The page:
Words, whether spoken or written, can have a big impact on a community, a state, and our nation's future. That's what citizens visiting Casa Azafran Friday were counting on as they put pen to paper the day a new president was sworn into office.
"I'm sending them to Alexander and to Corker," said one woman.
Most people in the writing room were immigrants or sons and daughters of immigrants. As the nation turned a new leaf, they're hoping old words will not be forgotten.
"This is to Senator Bob Corker, thank you for your service... as an immigrant myself I believe diversity is one of our greatest strengths. Please continue to support our immigrants and immigration reform," said Kim Lane, an immigrant from South Africa.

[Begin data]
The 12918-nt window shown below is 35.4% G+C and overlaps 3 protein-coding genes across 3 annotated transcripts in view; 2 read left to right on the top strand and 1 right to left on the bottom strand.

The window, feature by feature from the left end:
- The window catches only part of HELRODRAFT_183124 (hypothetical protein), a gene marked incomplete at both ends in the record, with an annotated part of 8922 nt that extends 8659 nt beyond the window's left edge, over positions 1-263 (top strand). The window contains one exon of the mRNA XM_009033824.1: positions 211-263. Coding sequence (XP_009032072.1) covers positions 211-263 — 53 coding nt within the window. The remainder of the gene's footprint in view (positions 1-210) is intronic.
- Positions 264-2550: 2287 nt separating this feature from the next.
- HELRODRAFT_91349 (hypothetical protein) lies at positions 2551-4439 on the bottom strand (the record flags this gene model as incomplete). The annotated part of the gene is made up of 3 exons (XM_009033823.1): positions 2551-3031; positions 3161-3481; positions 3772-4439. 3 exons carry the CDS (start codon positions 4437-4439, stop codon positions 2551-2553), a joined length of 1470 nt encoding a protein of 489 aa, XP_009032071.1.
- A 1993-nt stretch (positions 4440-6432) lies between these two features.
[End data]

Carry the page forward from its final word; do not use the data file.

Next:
Conexion Americas has prided itself in being a safe haven for immigrants, dreamers, and refugees, all of whom hold some reservations about the new presidential administration.
"We hope to be surprised and whatever was said during the campaign trail will not become the policy our new president moves forward, but we are uncertain and we're fearful of what the future might be," said Conexion Americas Executive Director Renata Soto.
One voice and one letter at a time, these citizens have been making sure their hopes and concerns reach our nation's capitol and our state leaders.
"I just hope that everyone in Washington remembers this country was built on immigrants," said Lane.
Conexion Americas has planned to take a small group to Washington in February to hand deliver the letters to state leaders.